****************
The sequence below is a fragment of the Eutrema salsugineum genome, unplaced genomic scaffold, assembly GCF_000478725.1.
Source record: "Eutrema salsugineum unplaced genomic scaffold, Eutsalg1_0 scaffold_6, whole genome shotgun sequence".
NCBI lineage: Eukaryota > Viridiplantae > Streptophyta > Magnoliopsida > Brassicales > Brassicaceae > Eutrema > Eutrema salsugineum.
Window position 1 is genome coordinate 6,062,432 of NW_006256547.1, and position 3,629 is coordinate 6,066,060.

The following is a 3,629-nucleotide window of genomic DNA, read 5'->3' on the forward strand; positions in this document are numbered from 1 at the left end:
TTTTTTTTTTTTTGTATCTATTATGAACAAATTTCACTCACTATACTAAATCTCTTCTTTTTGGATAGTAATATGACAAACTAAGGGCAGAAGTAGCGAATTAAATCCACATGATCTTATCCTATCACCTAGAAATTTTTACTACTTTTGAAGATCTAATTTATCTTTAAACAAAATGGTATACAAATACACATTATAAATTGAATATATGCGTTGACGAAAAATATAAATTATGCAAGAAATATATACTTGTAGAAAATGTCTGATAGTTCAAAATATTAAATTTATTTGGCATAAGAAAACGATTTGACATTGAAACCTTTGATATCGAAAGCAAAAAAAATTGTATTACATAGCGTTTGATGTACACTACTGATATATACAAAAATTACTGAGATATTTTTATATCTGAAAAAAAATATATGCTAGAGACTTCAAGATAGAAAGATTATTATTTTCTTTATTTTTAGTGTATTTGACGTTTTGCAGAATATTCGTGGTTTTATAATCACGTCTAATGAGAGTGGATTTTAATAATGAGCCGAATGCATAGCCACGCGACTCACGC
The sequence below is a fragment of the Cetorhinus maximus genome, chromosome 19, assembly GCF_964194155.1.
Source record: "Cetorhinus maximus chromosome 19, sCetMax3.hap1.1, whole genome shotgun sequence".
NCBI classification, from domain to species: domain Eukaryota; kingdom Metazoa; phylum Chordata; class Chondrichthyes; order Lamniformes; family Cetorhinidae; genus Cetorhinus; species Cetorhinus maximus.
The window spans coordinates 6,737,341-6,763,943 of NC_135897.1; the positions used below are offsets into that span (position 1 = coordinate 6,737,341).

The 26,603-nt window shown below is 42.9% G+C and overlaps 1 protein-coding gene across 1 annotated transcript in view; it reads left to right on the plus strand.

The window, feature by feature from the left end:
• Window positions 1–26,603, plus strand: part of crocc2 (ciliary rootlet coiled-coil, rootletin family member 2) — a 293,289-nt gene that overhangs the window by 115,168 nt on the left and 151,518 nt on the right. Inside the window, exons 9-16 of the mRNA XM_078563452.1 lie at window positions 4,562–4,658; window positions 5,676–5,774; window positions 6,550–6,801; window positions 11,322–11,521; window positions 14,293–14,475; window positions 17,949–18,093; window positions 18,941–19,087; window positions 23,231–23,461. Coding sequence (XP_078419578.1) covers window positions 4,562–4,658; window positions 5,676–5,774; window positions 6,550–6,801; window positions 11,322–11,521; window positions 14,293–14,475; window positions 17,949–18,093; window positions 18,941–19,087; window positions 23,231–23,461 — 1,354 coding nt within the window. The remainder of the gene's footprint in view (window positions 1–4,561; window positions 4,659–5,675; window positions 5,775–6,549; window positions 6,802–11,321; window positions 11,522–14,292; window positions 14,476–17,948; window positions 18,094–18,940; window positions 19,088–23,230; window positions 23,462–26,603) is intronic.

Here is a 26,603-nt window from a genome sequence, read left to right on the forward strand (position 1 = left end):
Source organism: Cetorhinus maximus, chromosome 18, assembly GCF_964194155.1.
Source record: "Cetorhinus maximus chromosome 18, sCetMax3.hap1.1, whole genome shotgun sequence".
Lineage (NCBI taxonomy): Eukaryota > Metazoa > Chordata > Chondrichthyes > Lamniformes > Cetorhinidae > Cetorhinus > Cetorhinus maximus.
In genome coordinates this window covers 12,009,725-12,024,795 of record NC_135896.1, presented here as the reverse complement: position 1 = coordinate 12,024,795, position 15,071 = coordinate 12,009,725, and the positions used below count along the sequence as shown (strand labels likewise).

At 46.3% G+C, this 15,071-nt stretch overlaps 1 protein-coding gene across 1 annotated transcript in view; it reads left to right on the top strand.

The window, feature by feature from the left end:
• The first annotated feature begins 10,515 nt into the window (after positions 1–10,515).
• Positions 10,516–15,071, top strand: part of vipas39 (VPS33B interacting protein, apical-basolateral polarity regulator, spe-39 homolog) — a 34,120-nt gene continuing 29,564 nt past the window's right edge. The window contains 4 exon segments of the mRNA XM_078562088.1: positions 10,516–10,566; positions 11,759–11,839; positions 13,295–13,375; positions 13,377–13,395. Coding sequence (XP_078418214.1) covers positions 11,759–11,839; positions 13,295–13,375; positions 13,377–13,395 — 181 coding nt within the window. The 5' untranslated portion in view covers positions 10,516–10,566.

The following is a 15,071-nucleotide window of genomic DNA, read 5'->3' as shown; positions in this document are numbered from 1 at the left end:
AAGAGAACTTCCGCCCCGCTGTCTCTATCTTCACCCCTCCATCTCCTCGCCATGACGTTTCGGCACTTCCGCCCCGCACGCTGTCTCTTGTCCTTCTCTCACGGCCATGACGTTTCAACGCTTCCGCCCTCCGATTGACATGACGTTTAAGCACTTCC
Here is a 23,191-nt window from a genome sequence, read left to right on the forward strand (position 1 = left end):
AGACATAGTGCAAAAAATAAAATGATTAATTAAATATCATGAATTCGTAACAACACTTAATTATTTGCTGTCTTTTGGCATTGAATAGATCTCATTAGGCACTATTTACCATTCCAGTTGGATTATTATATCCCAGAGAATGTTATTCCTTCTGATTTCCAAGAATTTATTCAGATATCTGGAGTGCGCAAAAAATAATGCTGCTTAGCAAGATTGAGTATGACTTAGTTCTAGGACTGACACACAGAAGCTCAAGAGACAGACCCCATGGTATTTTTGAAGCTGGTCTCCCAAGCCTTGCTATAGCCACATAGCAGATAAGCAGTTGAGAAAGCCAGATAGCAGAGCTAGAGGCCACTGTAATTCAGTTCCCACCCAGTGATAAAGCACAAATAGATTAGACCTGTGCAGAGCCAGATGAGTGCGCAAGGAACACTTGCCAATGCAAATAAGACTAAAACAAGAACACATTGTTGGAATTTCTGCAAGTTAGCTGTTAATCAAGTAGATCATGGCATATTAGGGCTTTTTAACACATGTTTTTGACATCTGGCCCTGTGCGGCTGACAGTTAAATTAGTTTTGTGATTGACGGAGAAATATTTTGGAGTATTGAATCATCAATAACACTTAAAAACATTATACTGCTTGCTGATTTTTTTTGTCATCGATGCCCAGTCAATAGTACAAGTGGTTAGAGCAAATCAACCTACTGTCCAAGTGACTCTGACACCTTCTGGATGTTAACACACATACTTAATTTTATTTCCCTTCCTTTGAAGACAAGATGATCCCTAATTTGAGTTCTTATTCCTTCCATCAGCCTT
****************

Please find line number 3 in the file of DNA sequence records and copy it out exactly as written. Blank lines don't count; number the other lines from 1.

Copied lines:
NCBI lineage: Eukaryota > Viridiplantae > Streptophyta > Magnoliopsida > Brassicales > Brassicaceae > Eutrema > Eutrema salsugineum.